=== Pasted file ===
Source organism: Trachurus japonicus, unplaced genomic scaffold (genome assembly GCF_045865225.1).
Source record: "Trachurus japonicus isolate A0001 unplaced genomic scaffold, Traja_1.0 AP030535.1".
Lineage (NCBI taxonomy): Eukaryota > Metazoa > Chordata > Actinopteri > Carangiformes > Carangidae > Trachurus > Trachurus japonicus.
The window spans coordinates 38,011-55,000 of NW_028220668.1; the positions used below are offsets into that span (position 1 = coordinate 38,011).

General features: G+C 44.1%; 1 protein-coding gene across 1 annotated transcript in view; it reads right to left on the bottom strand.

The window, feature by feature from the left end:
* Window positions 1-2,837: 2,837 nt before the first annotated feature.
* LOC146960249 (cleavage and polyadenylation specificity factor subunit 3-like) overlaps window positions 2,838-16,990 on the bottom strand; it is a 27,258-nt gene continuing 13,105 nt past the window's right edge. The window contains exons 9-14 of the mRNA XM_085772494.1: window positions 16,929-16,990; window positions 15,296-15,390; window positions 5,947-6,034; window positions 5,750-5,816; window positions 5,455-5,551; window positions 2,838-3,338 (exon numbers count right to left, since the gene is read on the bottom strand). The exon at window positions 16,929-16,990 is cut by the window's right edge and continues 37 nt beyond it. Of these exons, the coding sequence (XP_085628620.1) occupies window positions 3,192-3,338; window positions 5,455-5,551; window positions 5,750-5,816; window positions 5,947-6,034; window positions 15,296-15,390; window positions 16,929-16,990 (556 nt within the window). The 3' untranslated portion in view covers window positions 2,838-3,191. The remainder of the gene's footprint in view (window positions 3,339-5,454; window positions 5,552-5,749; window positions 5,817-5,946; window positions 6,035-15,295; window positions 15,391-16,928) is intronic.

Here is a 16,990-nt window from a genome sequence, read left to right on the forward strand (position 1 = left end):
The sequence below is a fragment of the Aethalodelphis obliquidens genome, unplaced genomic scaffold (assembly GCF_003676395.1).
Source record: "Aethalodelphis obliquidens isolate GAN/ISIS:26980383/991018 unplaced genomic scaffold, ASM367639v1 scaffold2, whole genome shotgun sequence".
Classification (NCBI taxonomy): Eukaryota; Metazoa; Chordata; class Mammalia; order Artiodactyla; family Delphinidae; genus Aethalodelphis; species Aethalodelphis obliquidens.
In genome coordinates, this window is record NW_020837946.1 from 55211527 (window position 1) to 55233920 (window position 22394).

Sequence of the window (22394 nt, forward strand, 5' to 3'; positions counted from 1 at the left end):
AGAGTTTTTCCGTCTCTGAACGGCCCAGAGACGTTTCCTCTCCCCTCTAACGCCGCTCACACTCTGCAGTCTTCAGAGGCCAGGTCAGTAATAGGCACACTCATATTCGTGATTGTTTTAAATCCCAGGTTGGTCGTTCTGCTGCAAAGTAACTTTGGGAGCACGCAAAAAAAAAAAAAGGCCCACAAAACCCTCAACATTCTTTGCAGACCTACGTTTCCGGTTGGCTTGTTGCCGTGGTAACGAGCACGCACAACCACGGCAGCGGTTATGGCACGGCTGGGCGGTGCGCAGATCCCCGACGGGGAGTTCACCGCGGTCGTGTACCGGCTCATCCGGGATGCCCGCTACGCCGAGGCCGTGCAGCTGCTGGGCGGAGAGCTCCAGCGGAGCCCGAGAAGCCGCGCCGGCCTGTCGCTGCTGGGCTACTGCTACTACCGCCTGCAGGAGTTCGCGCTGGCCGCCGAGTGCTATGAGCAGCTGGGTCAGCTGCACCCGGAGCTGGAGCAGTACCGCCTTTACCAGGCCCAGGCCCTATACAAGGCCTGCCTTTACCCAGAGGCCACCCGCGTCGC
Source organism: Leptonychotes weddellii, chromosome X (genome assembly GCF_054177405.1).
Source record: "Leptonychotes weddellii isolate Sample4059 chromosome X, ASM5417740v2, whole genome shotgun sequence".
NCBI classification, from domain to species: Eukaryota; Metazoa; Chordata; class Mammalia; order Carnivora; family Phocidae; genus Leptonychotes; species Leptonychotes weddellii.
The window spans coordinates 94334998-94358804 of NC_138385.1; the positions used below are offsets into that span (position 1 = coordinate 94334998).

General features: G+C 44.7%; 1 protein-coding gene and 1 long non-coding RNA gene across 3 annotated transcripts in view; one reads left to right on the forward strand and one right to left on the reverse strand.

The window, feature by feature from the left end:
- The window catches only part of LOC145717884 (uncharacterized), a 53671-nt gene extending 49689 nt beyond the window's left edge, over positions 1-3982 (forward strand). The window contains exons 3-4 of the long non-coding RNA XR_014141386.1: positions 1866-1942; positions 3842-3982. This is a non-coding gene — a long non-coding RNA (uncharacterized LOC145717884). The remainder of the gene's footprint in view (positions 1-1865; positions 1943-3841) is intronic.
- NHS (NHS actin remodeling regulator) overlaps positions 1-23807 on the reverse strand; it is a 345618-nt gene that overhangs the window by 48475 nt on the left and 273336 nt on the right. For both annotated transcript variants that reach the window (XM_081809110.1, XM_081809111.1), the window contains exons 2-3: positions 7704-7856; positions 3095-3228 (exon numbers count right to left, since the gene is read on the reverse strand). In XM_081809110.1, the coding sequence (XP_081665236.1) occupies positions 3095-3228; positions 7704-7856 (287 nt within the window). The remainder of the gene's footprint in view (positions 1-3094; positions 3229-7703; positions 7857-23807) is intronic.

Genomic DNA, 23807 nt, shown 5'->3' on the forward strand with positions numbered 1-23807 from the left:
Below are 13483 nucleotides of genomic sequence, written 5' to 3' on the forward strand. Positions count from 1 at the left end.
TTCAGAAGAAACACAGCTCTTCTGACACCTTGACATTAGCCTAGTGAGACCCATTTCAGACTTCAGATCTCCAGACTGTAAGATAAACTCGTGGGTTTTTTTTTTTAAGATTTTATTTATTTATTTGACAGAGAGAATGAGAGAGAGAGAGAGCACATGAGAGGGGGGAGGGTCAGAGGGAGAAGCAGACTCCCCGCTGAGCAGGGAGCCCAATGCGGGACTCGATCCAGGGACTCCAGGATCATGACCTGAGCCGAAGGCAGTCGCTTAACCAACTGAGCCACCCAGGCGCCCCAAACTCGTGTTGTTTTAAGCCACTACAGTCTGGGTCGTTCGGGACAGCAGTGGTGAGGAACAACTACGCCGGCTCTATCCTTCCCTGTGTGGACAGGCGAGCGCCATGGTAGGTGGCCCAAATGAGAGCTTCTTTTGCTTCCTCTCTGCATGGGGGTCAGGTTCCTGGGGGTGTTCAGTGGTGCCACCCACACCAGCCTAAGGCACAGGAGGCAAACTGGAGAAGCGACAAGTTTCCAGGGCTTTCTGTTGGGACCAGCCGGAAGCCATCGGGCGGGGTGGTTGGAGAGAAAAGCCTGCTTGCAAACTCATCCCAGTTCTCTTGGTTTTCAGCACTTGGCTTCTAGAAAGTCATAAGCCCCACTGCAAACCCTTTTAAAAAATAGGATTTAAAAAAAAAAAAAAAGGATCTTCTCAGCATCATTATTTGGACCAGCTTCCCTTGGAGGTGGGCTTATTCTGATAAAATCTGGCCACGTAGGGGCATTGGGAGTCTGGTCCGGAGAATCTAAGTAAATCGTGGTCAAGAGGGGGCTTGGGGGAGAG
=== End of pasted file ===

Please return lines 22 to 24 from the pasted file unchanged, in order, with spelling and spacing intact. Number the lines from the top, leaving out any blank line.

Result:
- The window catches only part of LOC145717884 (uncharacterized), a 53671-nt gene extending 49689 nt beyond the window's left edge, over positions 1-3982 (forward strand). The window contains exons 3-4 of the long non-coding RNA XR_014141386.1: positions 1866-1942; positions 3842-3982. This is a non-coding gene — a long non-coding RNA (uncharacterized LOC145717884). The remainder of the gene's footprint in view (positions 1-1865; positions 1943-3841) is intronic.
- NHS (NHS actin remodeling regulator) overlaps positions 1-23807 on the reverse strand; it is a 345618-nt gene that overhangs the window by 48475 nt on the left and 273336 nt on the right. For both annotated transcript variants that reach the window (XM_081809110.1, XM_081809111.1), the window contains exons 2-3: positions 7704-7856; positions 3095-3228 (exon numbers count right to left, since the gene is read on the reverse strand). In XM_081809110.1, the coding sequence (XP_081665236.1) occupies positions 3095-3228; positions 7704-7856 (287 nt within the window). The remainder of the gene's footprint in view (positions 1-3094; positions 3229-7703; positions 7857-23807) is intronic.

Genomic DNA, 23807 nt, shown 5'->3' on the forward strand with positions numbered 1-23807 from the left: